Bob - June 7, 2021 2:44 pm
Great stuff and the way the world is “supposed” to be. Thank you.
Suellen - June 7, 2021 3:47 pm
Tears again this morning Sean. I have been disabled for 13 years. My husband had a stroke 2 years ago. I always thought he’d be the one taking care of me but here we are. At this age you become a lot more aware of your vulnerabilities. That father is so lucky to have his loving and caring son.
Christina - June 7, 2021 4:09 pm
We always know you have a good story to greet the day
Chasity Davis Ritter - June 7, 2021 4:12 pm
Dang Sean you got me again! I mean ya had me about half way through but when I got to the end you totally had me and here I am crying at work AGAIN!! I’ll never learn but it sure is worth it!!!
MAM - June 7, 2021 4:20 pm
I had a hunch that it might be the barkeep’s dad he was taking such good care of, and you proved it at the end. So, so sweet. Thanks as always for your great word pictures, sounds, and feelings. Your writing is superb, Sean.
Susie Murphy - June 7, 2021 4:39 pm
I have an old Dad….as well as an old Mom. It is a pleasure and privilege to care for them.
Tom - June 7, 2021 4:58 pm
This was a good in. And you are correct- Country music ain’t country anymore. Allen Jackson nailed it when he sung “Murder’s been committed down on music row”.
Susan Wold - June 7, 2021 5:26 pm
I loved everything about that and hope the bartender sees the column so he can read it, along with the comments, to his dad. Thank you Sean for writing it for them and thank you bartender for being the good in the world.
Barbara J Schweck - June 7, 2021 5:33 pm
My Blue eyes are now crying in the rain!!!
Christine - June 7, 2021 5:53 pm
Great story about the son and his love for his father.❤❤
Patricia Gibson - June 7, 2021 6:53 pm
Linda Moon - June 7, 2021 7:51 pm
The colorful juice in a big mug made my mouth water, and Porter Wagoner’s song perked up my listening ears. I worried where this was going when I read “you old coot”, but it was all good. A red-headed columnist who tells stories of regular people like the old man and the barkeep is even better than The Redheaded Stranger! So, just keep ’em coming.
Dave Conkle - June 7, 2021 9:15 pm
Thanks Sean. Made a good day better.
Marc Beaver - June 7, 2021 9:40 pm
Love this, Sean. Thanks for the “heart” of things!
Allison Gilmore - June 8, 2021 1:18 pm
I grew up in the 1950s in Elmore County, Alabama, and during those years, Elmore was a “dry county.” And trust me, living in a dry county in Alabama did not mean that people who lived in that county didn’t drink plenty of alcohol. It just meant that they couldn’t buy the alcohol there. So on the highways leading into dry counties, there was often a “county line” beer joint just outside the dry county. These beer joints sometimes had a cheesy name like “Last Chance,” but I just remember hearing the one that Daddy always stopped at being called “the beer joint.” If my brother and I were in the car, we had to wait in the car while Daddy went inside for a few minutes and then came out with a can of beer. Cars in the 1950s didn’t have cup holders, so I grew up thinking that everybody’s daddy drove with a can of beer in one hand and a lit cigarette in the other. To this day, I can’t quite figure out how he managed to always get us home safely, but he did. I can remember wondering what it was like inside that beer joint and why we couldn’t go inside with Daddy. I seriously doubt that Daddy’s Alabama beer joint had a bartender who was taking such good care of his aging father while also taking care of his customers. But it’s kind of nice to imagine that while my brother and I were waiting in the car, Daddy was inside buying his beer from a nice guy like this bartender in Sean’s story.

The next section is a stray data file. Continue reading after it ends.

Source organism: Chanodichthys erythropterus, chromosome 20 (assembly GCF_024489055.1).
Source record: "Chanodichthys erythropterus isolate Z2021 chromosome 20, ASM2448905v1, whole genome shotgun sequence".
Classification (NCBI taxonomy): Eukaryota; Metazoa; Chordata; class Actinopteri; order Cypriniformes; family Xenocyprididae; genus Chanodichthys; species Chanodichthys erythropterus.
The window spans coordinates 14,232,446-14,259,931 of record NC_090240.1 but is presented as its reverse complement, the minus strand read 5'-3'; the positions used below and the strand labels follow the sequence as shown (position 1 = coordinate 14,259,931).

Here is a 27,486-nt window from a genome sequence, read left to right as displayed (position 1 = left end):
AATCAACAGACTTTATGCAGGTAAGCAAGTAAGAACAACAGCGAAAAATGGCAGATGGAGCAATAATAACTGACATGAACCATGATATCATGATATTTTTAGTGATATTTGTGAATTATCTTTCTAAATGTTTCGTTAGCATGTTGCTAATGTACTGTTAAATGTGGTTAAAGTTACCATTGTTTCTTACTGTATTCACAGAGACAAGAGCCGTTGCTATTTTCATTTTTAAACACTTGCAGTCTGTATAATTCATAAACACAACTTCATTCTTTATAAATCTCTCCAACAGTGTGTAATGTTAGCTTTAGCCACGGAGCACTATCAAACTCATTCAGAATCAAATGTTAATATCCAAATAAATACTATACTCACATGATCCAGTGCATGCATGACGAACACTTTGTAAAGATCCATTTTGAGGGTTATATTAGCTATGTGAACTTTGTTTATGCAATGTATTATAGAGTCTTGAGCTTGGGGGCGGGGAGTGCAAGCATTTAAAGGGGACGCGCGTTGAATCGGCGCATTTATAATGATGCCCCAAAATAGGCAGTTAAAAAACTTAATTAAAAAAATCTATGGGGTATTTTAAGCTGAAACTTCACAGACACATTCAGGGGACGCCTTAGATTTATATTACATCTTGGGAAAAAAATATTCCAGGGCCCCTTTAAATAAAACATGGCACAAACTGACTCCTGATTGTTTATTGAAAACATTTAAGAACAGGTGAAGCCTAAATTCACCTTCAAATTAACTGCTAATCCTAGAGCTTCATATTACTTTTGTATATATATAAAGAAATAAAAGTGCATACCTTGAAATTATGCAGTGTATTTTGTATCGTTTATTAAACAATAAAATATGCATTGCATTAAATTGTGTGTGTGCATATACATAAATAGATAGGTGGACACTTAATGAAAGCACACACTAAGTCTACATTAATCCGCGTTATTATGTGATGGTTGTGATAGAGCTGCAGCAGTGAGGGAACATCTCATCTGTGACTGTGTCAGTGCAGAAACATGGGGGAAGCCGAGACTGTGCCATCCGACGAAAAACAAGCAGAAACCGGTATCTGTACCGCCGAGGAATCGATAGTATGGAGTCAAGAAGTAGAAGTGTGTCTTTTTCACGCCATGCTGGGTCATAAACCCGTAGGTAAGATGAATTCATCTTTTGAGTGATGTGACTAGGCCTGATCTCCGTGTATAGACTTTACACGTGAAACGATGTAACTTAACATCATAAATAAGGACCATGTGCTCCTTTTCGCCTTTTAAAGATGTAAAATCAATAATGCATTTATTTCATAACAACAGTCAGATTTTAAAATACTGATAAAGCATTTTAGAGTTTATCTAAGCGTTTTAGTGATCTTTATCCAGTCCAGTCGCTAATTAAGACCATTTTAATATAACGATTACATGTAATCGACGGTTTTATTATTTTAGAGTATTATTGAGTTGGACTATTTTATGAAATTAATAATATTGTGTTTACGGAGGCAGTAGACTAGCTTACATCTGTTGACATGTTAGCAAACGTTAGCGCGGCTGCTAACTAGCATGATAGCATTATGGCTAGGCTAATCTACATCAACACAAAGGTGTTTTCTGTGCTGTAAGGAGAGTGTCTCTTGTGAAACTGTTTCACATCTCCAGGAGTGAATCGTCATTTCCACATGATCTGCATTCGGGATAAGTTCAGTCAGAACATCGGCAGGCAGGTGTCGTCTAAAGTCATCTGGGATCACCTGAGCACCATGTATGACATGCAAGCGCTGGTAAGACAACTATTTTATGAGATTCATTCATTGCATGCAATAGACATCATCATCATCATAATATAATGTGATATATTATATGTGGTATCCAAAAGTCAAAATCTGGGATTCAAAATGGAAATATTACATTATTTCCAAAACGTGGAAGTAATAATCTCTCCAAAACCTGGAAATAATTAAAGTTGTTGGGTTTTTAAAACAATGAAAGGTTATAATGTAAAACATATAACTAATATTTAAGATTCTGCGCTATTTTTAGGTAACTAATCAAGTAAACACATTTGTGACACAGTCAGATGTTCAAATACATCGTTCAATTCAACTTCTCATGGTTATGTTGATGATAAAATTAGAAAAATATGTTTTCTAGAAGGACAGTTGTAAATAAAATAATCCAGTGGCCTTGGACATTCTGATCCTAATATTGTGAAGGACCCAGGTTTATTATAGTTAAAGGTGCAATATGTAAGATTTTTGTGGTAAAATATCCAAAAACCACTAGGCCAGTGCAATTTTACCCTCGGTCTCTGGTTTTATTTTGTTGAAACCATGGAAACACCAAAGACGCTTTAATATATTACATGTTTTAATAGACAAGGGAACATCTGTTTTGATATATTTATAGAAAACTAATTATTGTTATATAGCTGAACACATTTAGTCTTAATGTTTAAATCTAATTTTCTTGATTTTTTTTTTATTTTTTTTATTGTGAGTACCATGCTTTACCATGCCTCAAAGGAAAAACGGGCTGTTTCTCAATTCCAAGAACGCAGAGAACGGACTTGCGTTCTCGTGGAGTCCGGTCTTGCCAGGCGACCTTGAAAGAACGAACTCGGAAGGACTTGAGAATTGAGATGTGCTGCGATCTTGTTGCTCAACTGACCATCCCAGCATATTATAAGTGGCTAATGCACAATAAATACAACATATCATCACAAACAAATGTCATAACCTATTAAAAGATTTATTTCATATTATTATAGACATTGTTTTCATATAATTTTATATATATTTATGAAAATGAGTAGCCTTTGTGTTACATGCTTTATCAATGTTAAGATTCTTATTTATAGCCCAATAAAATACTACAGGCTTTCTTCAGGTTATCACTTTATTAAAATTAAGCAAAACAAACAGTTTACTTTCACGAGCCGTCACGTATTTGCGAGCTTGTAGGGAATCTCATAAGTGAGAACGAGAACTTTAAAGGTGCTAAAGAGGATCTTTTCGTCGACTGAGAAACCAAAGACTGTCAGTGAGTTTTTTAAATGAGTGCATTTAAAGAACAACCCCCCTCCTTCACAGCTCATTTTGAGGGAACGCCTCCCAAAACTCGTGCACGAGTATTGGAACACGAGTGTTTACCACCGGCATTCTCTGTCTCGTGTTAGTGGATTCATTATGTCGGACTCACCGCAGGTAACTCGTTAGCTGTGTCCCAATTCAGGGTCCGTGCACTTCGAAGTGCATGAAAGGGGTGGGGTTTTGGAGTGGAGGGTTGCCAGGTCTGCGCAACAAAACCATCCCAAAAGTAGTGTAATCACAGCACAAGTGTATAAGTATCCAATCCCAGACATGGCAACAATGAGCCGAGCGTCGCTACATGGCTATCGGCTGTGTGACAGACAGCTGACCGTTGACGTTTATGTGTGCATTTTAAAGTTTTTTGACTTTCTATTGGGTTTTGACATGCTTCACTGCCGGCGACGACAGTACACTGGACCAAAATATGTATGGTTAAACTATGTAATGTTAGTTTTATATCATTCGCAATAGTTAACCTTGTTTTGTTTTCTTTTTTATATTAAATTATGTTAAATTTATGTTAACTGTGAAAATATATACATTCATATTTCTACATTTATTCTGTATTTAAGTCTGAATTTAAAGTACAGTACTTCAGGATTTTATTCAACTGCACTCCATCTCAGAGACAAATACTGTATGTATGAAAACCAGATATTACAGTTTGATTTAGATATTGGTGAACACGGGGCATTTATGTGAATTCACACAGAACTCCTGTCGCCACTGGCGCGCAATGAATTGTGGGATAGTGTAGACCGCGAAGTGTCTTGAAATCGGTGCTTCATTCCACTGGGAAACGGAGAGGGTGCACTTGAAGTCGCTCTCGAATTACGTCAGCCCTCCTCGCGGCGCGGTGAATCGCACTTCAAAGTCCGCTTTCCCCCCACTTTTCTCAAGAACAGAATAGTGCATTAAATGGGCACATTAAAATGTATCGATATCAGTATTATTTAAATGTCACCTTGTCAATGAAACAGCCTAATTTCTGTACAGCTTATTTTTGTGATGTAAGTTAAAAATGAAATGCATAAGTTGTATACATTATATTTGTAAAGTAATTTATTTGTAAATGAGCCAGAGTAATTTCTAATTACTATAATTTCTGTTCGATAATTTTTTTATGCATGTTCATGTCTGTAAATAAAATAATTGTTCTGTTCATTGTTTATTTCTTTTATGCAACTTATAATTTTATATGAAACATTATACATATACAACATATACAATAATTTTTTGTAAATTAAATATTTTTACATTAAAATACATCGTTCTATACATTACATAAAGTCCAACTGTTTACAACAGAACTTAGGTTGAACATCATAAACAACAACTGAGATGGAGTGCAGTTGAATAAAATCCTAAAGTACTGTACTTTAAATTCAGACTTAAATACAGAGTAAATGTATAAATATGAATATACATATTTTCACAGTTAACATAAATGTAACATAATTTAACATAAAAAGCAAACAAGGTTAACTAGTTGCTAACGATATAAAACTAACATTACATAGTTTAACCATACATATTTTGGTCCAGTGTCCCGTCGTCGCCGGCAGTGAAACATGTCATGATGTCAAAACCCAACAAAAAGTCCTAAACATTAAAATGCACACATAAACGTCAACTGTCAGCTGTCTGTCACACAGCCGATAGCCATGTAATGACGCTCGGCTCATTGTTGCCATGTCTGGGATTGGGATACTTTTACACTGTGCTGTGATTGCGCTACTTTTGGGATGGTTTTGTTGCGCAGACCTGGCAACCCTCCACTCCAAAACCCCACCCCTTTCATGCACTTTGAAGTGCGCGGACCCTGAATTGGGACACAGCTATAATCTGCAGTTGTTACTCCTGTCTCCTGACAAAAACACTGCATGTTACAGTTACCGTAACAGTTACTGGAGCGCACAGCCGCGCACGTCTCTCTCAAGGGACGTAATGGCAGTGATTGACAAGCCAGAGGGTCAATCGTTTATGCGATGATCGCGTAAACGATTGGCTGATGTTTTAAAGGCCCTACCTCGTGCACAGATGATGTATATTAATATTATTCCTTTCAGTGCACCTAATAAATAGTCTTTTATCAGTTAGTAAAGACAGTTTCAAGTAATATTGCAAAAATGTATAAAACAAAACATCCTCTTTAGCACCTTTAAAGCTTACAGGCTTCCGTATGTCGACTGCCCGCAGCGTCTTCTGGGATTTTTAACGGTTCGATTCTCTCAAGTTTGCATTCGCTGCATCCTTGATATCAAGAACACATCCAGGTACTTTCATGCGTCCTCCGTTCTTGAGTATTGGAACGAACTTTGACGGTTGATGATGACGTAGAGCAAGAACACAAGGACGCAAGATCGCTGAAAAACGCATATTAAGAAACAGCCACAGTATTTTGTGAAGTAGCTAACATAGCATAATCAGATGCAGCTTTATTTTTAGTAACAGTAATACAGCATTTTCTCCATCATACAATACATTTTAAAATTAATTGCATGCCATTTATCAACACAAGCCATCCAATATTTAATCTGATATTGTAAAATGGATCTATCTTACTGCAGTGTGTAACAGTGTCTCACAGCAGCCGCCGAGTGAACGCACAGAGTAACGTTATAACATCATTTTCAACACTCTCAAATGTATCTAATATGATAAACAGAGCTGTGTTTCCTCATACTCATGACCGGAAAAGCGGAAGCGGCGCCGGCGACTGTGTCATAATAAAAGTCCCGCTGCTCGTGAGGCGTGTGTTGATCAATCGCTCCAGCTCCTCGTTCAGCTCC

SAS - June 8, 2021 8:14 pm
Tears. Thank you. When my dad died, we went to his favorite Alabama beer joints to share flowers from his memorial service. One had a memorial set up for him near their juke box complete with his photo, favorite beer, a set of dominoes and a deck of cards. Last time I was home I heard that all his favorite local places have closed. I am relieved he didn’t live to see that. The love of God shows up in all kinds of places.
Jackie Clements - June 8, 2021 10:03 pm
Very easy going and meaningful story. Brings back a lot of memories, mostly good but some regrets that I was not closer to and more available for my parents in the later years of their life.
Rhonda Hooks - June 12, 2021 2:39 pm
This gets a big smile from me
Martha - June 23, 2021 2:45 am
Michael S Smith Sr - July 1, 2021 1:38 pm
Just toooooooo sweet. Brought a tear!